Also, around chapter 2 or three it gets really serious explaining how the author went to the bathroom 5 times a night to pee and he stuffed his face with doritos only to give you the cliffhanger: he's got type 1 diabetes and this changed his life. And the next chapter is
Doug Branscombe
Jun 01, 2015 rated it liked it
I like the concept of this book, finding the best way to ask people what they want, but the application of it for developing products and websites (which it provides excellent details and examples of) doesn't really apply for my job. I was intrigued by the overall concept, which says when you ask someone what they want (for dinner for example) most people will reply "I don't know", but if you ask what they don't want most will have an answer, and if you follow up by asking what they've had/eaten ...more
James Petzke
Sep 08, 2015 rated it did not like it
I had high hopes for this book but was disappointed. The author gives very little actual value, and the entire book is crammed with sales pitches for his more expensive products. It had a very scammy, get rich quick type of feel and promotes a highly aggressive sales strategy. I really like the principle of leading with questions to sell and surveying your customers, but this book just didn't resonate with me.
Oct 24, 2015 rated it it was ok
Shelves: non-fiction, kindle
Not a formula at all. Pushy BS upsell technique at its best, although may deserve further research and could be useful on markets that are easy to manipulate, I guess. Mostly an infomercial for authors products.
Feb 17, 2019 rated it it was ok
I read this for my blogging business. I think it is a great strategy to use but seems so simplistic. And he never ever touches on how to actually create the thing people say they want, let alone upsells and future products. Because, well, I am not always an expert at the thing people say they need help with, as I asked my email list and they need help cleaning with disabilities. I am a 30 year old mom with no mobility or health issues. I don't know anything about their issues!! So to create a co ...more
Oct 29, 2019 rated it really liked it
Very good technically but part one is dull.
Cheri Flake
May 25, 2019 rated it liked it
Not my style, but I’m sure if you got into it it could totally work and maybe even be fun.
Dustan Woodhouse
May 20, 2017 rated it really liked it
The book stimulated some useful thought around my own processes for sure.

However I struggle with the opening pitch and its repetition at the end that 'these ideas are so powerful they can be used for evil' topped off with 'everything I charge others thousands for is right here in this book practically for free'. Sorry but both claims are hyperbole.

I am acutely aware of the difference between sharing my ideas in a book vs. a one-to-one coaching environment and what comes through in a book is a
Bashar Mahasen
The book is in 21 chapters. The first 10 chapters are about biography of the author and warmup about the secret sauce that would make you move from zero to one regardless the value of the idea itself.

The second half of the book is about asking people certain type of questions, arrange answers in excel and use the secret formula which should turn soil into gold and make you multi millioner.

For me it gave no value as the principle the book uses does not make sense and it contradict with itself. I
Taylor Ellwood
Mar 25, 2017 rated it it was amazing
Shelves: business
This is a fairly solid explanation of Levesque's Ask methodology, and how surveying can be used to discover what your audience wants, so you can sell it to them. Of course the author is trying to sell his services, so there's some of that, but regardless you get a lot of good information and if you're already doing online marketing, this will help you understand how to use surveying to help you with your marketing efforts. I recommend it, in general, as a way of discovering what your audience re ...more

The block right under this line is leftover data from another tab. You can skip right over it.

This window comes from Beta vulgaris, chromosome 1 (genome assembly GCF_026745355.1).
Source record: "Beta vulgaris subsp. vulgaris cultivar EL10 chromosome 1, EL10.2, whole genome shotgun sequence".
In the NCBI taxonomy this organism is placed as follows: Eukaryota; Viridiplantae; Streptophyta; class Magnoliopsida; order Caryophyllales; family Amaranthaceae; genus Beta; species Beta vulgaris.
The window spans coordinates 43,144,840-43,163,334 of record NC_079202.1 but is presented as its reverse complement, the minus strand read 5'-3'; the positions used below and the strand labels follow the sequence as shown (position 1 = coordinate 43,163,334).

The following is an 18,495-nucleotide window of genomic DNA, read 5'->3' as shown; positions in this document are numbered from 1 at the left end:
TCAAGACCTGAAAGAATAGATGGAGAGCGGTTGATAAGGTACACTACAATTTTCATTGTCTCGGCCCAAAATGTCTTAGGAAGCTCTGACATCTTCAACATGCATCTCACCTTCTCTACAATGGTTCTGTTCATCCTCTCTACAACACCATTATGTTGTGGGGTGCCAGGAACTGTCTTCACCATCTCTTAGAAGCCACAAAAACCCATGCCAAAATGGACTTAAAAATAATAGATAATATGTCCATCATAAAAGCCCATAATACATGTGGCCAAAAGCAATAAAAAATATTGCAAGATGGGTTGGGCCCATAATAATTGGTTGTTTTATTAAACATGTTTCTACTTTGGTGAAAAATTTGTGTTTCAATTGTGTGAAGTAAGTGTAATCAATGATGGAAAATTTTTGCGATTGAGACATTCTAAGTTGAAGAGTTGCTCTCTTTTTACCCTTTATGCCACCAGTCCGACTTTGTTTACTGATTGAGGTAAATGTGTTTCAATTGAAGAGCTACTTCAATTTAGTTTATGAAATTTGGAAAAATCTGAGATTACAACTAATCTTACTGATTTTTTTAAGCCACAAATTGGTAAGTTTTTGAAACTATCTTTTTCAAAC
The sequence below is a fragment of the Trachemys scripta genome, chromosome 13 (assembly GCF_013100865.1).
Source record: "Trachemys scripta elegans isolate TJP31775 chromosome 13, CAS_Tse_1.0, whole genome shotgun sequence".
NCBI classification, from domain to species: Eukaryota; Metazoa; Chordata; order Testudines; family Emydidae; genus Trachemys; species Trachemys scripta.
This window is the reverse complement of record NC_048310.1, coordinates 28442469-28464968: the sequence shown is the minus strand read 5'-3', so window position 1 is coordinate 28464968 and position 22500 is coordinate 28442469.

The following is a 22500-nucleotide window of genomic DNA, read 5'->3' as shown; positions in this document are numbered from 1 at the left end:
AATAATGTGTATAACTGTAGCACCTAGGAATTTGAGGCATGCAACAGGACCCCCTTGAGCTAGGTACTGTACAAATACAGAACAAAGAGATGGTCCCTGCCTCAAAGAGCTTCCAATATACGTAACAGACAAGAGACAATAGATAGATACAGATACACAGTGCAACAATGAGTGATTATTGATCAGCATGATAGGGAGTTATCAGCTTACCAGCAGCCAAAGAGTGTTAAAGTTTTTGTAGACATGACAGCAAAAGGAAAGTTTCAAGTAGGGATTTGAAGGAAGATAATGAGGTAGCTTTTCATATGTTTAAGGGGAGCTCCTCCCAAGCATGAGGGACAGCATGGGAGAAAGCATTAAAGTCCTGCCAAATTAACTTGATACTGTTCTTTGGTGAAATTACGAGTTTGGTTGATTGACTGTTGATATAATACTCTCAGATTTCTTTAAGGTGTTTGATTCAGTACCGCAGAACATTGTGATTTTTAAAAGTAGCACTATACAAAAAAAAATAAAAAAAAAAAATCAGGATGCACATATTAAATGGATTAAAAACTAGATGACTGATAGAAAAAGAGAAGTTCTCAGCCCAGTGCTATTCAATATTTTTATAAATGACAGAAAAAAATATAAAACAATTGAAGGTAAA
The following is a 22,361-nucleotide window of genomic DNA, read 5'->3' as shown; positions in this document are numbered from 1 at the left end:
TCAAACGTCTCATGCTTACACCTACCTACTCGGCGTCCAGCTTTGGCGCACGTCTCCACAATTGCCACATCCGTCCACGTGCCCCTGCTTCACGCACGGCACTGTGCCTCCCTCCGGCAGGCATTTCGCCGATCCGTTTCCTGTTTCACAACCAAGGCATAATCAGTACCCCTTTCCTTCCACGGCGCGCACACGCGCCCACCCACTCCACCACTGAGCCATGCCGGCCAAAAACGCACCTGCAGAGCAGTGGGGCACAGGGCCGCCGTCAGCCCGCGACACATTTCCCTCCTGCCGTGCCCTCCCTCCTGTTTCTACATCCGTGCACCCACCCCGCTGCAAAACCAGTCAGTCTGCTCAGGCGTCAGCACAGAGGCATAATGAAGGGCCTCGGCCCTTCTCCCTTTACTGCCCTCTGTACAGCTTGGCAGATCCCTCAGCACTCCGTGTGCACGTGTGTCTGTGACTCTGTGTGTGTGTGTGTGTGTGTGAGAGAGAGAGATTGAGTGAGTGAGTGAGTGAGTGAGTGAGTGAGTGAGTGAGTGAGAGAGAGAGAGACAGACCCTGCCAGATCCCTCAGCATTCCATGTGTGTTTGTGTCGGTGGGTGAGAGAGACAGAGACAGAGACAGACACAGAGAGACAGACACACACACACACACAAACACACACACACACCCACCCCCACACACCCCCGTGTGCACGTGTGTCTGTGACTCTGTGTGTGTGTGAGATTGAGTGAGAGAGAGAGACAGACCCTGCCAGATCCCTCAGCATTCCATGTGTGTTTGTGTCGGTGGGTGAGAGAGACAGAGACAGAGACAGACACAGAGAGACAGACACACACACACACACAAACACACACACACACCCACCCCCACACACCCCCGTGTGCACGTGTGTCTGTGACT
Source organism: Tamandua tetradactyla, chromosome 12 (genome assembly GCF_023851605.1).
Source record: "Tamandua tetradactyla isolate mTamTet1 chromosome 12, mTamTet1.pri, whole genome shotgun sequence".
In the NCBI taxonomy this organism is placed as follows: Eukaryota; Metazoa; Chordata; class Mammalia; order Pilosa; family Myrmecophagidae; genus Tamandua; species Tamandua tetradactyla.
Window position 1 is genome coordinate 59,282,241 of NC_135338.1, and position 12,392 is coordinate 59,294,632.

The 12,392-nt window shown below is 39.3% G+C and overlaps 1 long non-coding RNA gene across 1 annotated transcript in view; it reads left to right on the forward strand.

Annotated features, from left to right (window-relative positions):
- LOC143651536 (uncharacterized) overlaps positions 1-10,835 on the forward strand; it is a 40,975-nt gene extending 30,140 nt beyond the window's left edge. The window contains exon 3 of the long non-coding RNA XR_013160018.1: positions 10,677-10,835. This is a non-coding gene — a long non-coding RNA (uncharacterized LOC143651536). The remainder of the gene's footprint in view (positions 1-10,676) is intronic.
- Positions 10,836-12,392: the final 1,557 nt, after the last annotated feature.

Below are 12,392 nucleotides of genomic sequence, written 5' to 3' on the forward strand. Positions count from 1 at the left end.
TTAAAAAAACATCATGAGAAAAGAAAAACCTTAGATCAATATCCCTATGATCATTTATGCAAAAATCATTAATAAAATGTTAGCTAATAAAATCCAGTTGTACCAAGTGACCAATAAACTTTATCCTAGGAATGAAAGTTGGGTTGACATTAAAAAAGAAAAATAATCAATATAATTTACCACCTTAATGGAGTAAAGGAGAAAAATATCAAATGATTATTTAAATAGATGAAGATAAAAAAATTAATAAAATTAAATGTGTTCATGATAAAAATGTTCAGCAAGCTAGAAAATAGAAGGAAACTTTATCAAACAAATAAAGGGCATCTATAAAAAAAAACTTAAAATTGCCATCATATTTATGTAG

Alex Devero
Oct 09, 2015 rated it liked it
Shelves: marketing
If you want to know what your customers really want, the best thing to do is to ask. The trick is to ask in the right way, using an organized system that pulls actionable information from prospects while also building trust and intrigue. In other words, you need the Ask Formula.
Martijn Engler
May 15, 2015 rated it really liked it
Recommended to Martijn by: Niels Schuddeboom
Shelves: own-ebook-kindle
This could be a great way to come up with new products, and market existing ones. Reminds me of a few other "funnel products", but with a couple of clear advantages.
Jan 31, 2016 rated it really liked it
Insightful sales advice--I learned a thing or two!
J.F. Penn
Aug 06, 2015 rated it liked it
Shelves: non-fiction
Not really what I expected
A great read for those looking to start or grow an online business. Some key points in psychology as well as useful tips in using technology. There's two reasons I gave this book a four star instead of a five. The first is that although I'm personally aware of how powerful this formula can be, I hate coming across it's usage online. This may be primarily due to those individuals or comapanies skipping the first chapter in Part II. The second reason is that again, although the formula is very pow ...more
Feb 17, 2020 rated it liked it
I read this book, after completing his other book, Choose. Levesque has many practical marketing and business planning ideas for starting a new business, in the realm of online information and training. He does explain how his formulas can be applied to product marketing, but both books are more focused on an education or training type of service business. This book has provided helpful information for a business that I'm considering. He also provides some helpful online tools (for those who buy ...more
John Blackman
Oct 08, 2017 rated it really liked it
This is a marketing book on how to build a funnel with a non-intuitive approach. Most funnels start with a lead magnet and drip campaign to entice customers to buy their products. This works.

Ryan has a different approach which is focused around surveys. Customers that actually answer them are supposedly vastly more likely to be a good fit for your business. So the theory goes not to engage in sales activity with any potential customer that doesn't get well qualified through your survey process.
Clint Browning
This book offers a method for developing and/or growing a business. Laid out in a step-wise manner, 'Ask.' presents a clear path for implementing the various steps. Although one can sign up for the programs certainly costing more than the publication, this book itself offers a detail method. One element that I noted was the explanation on how to grow an email list. Although still not as in depth as I would have liked, the approach on how to build and develop a customer list offered more explanat ...more